Self-driving car startup Zoox gets a new CEO

Self-driving car startup Zoox has selected its new CEO following the unexpected firing of co-founder and former CEO Tim Kentley-Klay in August. According to Zoox co-founder and CTO Jesse Levinson, he and the board of directors believed “that to take the company through the next stage and to scale the company, we thought finding someone with executive and operational experience would be helpful to the company,” he told TechCrunch.

That’s where, Aicha Evans (pictured above) comes in. Evans is Intel’s now-former chief strategy officer, and will join Zoox as CEO and member of the board of directors on February 26.

“I’m thrilled to join Zoox and challenge the status quo with an autonomous mobility system built from the ground up,” Evans said in a press release. “Mobility is approaching a major inflection point, and Zoox has set itself apart from entrenched players as the only company creating a solution purpose-built to meet the needs of a fully autonomous future. I look forward to helping the company’s exceptionally talented team continue to grow as we unlock more technical and commercial milestones.”

Evans spent 12 years at Intel, where she was responsible for leading the company’s transition from a PC-centric business to a data-centric one. She also served as a general manager in the communication and devices group.

Finding someone with creativity and leadership to guide Zoox through its next stage, Levinson said, was a challenging and complex task. That’s why the company was excited when they found Evans, who has experience running a 7,000-person engineering team.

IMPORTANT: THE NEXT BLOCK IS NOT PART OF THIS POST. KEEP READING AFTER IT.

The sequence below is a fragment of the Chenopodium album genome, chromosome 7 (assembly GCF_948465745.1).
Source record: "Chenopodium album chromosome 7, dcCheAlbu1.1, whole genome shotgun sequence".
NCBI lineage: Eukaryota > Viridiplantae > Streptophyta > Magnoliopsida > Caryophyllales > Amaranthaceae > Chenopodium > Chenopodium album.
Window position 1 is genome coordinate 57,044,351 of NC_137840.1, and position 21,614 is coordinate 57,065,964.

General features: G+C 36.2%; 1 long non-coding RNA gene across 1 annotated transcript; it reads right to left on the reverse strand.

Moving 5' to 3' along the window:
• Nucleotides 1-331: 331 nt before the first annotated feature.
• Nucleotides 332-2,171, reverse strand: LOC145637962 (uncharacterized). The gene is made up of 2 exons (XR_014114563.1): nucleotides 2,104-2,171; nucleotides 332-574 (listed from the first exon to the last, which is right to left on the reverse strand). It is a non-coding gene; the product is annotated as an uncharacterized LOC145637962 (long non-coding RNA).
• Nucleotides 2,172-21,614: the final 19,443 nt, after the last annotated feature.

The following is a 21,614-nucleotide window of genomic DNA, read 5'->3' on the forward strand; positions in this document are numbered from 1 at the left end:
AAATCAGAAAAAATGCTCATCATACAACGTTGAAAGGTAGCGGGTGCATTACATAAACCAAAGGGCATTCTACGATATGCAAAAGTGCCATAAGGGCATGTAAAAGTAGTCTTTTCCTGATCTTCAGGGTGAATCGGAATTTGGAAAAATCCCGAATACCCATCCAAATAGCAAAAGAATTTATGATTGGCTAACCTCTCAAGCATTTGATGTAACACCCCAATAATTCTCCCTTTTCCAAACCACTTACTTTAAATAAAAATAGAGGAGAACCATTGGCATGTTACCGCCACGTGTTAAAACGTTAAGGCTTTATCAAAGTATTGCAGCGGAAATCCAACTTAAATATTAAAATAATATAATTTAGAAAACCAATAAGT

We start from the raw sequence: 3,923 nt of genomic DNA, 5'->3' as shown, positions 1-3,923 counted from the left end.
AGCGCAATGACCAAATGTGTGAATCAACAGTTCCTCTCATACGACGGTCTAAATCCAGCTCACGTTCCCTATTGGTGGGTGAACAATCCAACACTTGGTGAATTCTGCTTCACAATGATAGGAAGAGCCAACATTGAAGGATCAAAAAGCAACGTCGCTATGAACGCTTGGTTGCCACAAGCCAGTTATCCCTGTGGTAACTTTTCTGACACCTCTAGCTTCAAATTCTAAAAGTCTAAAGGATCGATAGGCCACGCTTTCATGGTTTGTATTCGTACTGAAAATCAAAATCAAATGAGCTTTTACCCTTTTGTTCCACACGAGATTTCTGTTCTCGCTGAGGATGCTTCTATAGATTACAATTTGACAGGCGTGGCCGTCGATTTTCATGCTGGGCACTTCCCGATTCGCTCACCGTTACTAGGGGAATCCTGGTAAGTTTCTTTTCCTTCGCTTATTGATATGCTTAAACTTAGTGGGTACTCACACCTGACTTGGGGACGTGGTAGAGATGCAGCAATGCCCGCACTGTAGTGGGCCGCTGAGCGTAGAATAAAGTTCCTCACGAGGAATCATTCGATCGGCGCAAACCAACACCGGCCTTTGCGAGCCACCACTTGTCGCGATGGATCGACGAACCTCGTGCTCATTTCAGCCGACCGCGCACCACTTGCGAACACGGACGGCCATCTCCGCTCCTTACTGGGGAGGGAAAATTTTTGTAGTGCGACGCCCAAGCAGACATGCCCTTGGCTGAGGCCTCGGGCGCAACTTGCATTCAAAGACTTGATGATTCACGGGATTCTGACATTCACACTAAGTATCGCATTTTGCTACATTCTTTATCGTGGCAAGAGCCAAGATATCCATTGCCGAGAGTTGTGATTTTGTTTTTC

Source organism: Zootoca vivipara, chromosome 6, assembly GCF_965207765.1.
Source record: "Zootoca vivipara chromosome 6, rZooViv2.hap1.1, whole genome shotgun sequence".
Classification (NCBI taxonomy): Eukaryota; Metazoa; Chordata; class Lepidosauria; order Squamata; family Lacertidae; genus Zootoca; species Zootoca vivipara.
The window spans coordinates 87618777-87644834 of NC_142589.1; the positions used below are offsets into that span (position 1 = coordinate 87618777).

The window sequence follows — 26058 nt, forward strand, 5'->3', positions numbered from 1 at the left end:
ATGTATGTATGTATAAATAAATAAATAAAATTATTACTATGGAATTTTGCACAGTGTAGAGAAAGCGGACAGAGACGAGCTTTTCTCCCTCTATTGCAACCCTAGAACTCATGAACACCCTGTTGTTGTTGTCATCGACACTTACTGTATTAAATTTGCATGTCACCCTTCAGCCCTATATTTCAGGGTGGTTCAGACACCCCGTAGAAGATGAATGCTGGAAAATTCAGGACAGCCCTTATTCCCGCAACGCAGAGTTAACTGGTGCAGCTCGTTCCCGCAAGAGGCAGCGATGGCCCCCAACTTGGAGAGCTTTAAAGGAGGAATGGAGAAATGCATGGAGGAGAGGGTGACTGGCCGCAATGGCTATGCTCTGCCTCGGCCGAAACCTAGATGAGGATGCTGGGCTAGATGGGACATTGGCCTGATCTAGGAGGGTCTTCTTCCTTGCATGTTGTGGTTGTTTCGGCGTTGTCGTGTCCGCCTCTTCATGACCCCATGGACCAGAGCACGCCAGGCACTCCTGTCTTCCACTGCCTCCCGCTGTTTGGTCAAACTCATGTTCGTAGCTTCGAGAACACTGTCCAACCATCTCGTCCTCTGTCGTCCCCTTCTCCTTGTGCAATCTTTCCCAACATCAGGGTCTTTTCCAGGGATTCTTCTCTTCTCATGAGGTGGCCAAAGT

Last month, the California Public Utilities Commission granted Zoox a permit to participate in the state’s Autonomous Vehicle Passenger Service pilot. During the testing period, Zoox must have a safety driver behind the wheel and will not be allowed to charge passengers for rides. And, as part of the program, Zoox must provide data and reports to the CPUC regarding any incidents, number of passenger miles traveled and passenger safety protocols.

“We haven’t publicly announced a passenger service yet, but it does allow us in the development phase to give rides to non-Zoox employees,” Levinson said. “We’ve been wanting to do that for some time now, so I’m really proud of our regulatory team for working with the CPUC.”

Zoox’s long-term plan is to publicly deploy autonomous vehicles by 2020 in the form of its own ride-hailing service. The cars themselves will be all-electric and fully autonomous.

While Zoox currently has clearance to operate Level 3 vehicles with passengers, it will need additional approval from the CPUC to operate its Level 5 vehicles without a safety driver on board.

To date, Zoox has raised more than $750 million in venture funding.